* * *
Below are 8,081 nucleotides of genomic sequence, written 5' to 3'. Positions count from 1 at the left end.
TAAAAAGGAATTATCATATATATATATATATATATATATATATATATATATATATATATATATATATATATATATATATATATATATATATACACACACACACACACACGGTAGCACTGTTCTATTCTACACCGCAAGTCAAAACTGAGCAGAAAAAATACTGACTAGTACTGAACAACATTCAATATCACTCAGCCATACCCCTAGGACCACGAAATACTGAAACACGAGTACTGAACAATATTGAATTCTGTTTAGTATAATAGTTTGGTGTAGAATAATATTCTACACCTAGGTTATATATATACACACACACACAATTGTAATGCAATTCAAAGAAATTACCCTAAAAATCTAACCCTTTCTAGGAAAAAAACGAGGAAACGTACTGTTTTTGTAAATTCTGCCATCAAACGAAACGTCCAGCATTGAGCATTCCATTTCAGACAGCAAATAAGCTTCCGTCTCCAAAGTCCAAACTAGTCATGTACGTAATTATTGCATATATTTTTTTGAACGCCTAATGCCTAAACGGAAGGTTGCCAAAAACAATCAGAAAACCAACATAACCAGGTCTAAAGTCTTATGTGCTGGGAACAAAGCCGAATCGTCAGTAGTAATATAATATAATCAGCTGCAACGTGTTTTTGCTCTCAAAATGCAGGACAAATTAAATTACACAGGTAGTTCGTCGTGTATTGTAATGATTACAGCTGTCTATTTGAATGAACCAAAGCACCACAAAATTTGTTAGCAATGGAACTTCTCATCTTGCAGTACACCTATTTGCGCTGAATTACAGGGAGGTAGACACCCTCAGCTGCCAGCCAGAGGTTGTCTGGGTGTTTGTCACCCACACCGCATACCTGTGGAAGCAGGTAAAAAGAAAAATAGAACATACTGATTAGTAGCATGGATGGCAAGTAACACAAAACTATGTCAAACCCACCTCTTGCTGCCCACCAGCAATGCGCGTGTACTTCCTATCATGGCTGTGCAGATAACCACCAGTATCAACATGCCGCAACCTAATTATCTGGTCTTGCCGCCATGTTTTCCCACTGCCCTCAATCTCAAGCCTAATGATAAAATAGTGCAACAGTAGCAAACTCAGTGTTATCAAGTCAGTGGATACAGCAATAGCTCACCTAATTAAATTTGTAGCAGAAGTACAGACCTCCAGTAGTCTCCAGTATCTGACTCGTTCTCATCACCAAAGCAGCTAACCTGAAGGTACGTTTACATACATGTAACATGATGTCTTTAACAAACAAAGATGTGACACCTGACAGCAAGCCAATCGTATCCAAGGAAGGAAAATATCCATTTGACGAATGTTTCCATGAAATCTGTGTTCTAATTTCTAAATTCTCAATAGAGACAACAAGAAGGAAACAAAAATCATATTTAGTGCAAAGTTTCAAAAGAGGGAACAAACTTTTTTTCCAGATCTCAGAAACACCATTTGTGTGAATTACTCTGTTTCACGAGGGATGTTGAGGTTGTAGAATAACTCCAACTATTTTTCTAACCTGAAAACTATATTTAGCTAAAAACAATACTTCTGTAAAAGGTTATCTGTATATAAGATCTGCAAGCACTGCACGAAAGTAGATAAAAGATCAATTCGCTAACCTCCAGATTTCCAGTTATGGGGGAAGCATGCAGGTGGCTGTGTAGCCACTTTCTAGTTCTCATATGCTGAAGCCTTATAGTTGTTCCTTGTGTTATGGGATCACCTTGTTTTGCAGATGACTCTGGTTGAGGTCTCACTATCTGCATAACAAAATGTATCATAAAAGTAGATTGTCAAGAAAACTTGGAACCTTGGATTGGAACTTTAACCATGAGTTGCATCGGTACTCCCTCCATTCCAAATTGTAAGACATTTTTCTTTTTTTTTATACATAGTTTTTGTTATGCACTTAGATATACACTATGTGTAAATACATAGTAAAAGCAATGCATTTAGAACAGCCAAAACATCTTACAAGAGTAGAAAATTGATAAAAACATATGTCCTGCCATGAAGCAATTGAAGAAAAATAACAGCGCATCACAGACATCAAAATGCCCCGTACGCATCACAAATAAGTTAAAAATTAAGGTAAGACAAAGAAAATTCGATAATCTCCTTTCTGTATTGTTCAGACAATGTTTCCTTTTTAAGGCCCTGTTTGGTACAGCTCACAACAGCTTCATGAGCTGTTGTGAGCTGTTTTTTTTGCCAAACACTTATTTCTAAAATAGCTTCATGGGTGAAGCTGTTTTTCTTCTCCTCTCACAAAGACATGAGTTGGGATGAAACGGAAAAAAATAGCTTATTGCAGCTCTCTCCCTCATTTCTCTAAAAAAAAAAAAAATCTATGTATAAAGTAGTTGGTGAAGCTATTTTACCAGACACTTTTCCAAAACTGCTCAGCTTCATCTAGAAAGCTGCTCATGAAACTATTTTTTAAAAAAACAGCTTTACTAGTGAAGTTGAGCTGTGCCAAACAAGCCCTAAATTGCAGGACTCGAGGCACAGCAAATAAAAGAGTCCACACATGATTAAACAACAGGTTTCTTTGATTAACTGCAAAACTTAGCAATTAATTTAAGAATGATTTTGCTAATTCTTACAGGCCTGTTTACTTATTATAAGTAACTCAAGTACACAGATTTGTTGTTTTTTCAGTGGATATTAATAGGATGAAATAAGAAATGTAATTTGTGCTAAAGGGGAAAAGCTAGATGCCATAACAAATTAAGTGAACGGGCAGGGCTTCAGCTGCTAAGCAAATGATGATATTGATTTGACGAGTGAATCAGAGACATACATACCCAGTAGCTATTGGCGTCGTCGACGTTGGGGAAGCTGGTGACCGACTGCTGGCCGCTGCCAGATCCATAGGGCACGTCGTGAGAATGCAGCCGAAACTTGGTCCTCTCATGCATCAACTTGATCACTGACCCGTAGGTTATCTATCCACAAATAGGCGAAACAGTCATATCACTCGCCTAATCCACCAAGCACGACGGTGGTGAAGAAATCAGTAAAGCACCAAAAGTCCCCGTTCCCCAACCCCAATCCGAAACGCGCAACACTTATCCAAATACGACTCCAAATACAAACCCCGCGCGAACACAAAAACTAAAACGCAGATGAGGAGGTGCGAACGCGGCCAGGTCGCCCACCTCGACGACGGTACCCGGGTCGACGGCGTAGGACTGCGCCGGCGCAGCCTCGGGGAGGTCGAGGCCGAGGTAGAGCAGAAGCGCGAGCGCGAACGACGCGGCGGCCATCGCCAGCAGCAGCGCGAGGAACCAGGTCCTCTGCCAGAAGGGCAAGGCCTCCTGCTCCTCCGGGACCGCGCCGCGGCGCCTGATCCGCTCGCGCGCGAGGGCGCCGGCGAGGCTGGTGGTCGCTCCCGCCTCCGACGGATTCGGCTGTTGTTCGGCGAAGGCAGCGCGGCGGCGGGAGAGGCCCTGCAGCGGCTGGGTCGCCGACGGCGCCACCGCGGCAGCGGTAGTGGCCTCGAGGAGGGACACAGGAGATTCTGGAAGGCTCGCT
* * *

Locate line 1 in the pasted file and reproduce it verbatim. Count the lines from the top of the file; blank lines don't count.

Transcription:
Below are 8,081 nucleotides of genomic sequence, written 5' to 3'. Positions count from 1 at the left end.